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In general, we offer a large number of topics related to plant x environment interactions, both under controlled conditions and within our projects abroad. If you are interested in joining our group you'll find some ideas below.
However, it is always easier to just make an appointment with me and talk things over.

Bacterial effects on iron toxicity in rice

Iron toxicity is one of the major constraints for rice production in many rice growing countries. Excess iron uptake leads to damages in the cell membranes especially within the leaves leading to decreased photosynthesis and smaller yields. In our earlier research, strategies of different rice varieties to cope with excess iron were investigated and specific bacterial strains were found to play a role for the plant to cope with iron toxicity. Currently we focus on the role of different bacterial strains within this complex mechanism, especially on optimizing techniques to effectively understand the interactions of bacteria and rice.

Within this topic we offer different Master of Science Thesis that include greenhouse rice cultivation under iron toxic conditions, cultivation of bacterial strains in the laboratory, inoculation of bacteria to rice plants and enzyme activity measurements as well as cultivation and identification of bacteria in the laboratory.

(1) Optimization of surface sterilization of rice roots to subsequently ensure cultivating only the desired strains on the rice roots.
(2) Storage of rice tissue samples for later analysis of a series of enzymes involved in stress responses is also a pending question to be investigated. Since storage time and technique can affect the activity of the respective enzymes, we compared simple freezing at different temperatures and a freeze-drying technique with respect to enzyme activity in fresh plant material.
(3) Where are the bacteria? - cultivation of rice under iron toxic conditions, inoculation with bacterial strains, sampling of different tissues as fresh material and subsequent cultivation of any bacteria found in the rice tissue.

Depending on the topic, experimental work will be 3-4 months. If you are interested, please make an appointment by email to discuss the details.

Begin: any time

Contact: fa @uni-hohenheim.de

 

 

Chlorine stress in plants

Salinity is a major constraint to agricultural production worldwide. Often it is sodium chloride in excess accumulation in plant tissues that cause the damage to the crops. However, plants do differ in their sensitivity to either sodium or chlorine. Little is known as to how chlorine stress affects plants as it is so often accompanied by sodium.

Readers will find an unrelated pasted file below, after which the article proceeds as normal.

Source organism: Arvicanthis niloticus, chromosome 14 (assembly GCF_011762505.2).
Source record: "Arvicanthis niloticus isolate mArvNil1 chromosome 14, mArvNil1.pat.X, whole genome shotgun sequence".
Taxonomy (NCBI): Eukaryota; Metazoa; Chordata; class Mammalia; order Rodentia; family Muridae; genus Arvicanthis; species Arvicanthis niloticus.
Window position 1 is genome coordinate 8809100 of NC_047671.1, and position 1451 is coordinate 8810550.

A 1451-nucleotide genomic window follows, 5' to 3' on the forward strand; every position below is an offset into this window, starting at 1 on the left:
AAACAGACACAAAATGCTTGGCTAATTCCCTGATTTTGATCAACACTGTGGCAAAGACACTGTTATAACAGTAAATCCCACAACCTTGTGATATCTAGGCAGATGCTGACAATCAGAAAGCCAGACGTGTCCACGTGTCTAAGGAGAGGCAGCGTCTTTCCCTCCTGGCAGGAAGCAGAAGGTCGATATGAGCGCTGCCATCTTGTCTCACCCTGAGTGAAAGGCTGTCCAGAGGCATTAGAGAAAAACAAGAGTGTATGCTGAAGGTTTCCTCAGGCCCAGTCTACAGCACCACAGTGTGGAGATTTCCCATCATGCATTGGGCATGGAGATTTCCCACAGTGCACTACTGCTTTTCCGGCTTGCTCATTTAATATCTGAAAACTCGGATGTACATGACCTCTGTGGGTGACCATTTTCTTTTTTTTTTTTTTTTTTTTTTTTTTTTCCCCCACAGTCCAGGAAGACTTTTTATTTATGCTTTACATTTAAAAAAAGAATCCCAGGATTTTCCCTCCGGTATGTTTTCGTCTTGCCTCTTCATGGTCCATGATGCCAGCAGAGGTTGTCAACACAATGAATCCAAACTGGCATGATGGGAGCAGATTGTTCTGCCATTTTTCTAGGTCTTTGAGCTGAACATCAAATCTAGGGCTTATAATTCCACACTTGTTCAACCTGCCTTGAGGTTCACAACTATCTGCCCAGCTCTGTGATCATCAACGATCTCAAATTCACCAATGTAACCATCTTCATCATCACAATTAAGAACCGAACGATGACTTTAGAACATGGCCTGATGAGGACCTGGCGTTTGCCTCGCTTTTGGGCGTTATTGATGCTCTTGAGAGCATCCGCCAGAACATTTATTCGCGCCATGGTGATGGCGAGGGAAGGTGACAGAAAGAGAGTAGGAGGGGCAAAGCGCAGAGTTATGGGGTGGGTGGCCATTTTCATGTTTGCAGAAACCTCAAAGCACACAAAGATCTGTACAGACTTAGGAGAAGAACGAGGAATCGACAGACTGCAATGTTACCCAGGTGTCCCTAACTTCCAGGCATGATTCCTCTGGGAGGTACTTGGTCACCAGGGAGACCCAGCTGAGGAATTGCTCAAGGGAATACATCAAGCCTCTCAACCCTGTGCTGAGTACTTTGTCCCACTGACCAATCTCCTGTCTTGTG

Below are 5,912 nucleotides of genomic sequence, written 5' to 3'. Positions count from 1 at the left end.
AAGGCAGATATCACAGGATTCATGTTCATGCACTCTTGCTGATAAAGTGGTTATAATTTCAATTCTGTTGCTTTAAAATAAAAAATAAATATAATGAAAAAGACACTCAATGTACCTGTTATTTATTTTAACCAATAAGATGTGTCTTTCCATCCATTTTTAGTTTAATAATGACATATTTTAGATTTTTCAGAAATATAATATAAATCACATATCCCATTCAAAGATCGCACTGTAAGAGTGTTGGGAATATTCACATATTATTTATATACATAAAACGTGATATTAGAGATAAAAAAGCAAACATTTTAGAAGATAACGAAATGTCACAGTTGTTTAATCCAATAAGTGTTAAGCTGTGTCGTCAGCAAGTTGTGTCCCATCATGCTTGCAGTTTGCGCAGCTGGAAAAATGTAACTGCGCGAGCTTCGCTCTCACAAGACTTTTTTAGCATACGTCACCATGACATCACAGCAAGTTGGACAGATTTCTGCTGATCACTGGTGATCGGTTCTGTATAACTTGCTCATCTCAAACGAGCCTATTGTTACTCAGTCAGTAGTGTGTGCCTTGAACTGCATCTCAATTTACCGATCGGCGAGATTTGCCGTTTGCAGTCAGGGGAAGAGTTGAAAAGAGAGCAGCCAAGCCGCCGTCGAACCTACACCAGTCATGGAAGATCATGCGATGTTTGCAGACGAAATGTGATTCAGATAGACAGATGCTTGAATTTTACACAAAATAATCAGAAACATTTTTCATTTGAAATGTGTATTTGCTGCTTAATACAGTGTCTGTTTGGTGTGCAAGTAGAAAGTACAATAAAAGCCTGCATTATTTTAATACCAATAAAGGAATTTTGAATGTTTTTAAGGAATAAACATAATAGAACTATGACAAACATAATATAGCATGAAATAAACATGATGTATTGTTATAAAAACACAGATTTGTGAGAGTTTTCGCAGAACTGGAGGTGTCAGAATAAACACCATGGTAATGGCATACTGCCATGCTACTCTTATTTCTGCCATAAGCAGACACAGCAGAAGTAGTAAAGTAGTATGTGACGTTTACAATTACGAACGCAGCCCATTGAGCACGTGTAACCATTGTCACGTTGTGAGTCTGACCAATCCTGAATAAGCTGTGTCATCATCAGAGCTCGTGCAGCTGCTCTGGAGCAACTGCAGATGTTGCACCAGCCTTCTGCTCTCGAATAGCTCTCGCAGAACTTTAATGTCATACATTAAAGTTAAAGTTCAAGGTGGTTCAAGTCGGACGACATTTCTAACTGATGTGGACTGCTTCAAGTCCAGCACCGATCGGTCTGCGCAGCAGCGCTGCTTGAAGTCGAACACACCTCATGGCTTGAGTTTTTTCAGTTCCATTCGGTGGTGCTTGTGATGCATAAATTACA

We offer a literature-based Master of Science Thesis to investigate this topic. A review of currently available knowledge shall be written and a literature database shall be assembled.

General understanding of plant physiology and plant nutrition is required.

Begin:  any time

Contact: fa @uni-hohenheim.de

 

 

 

 

Light physiology of rice

Little is known about the illumination optimal for rice to be most productive, to induce an optimal harvest index, and the effects on phenology. We are testing cutting edge LED technology on different rice varieties in a variety of settings. By optimizing the above ground environment for optimal photon absorption by the plant, we can vary illumination direction, light quality, and light quantity.

We offer several Master of Science Theses as well as Bachelor of Science Theses based on a similar set-up in the greenhouse but with distingly different research questions.

Thesis work will involve practical work in the green house. General understanding of plant physiology and photosynthesis is required.

Depending on the topic, experimental work will be 4-6 weeks (BSc) and 3-4 months (MSc). If you are interested, please make an appointment by email to discuss the details. 

Begin:  any time

Contact: fa @uni-hohenheim.de

 

 

 

 

Effects of phytohormone application on the root length of aeroponically grown rice

One of the major problems in growing plant without substrate is the space available for the root zone. Unproductive promotion of root growth should be avoided to reduce the yield penalty. Roots of aeroponically grown rice tend to elongate more than when grown in soil. Plant hormones as well as pH levels are known to affect morphology and size of root systems.

This study will investigate if a combination of phyto-hormones and pH levels can be employed to restrict root length while maintaining root density. Two rice varieties will be tested in an aeroponic system available for responses of their root system to different combinations of pH and phyto-hormones such as ethylene, ABA, and jasmonates.

The experimental part of the study will take 4-5 months

Begin: any time

Contact: fa @uni-hohenheim.de

 

 

 

Effects of low temperatures on germination and early seedling vigor in rice

Rice is a thermophilic crop. Recently, due to changes in temperatures and the need to cultivate additional area for rice, rice production has increasingly entered into high altitude systems. Those systems are temperature limited for a large share of the season and fast early development is a prerequisite for a successful rice crop in higher altitudes.

The study will investigate germination rate and the efficiency of grain reserve mobilization under different top soil temperatures of 5-8 contrasting rice genotypes from Madagascar. The experimental part of this greenhouse or climate chamber study will take about 4 months.

Begin: any time

Contact: fa @uni-hohenheim.de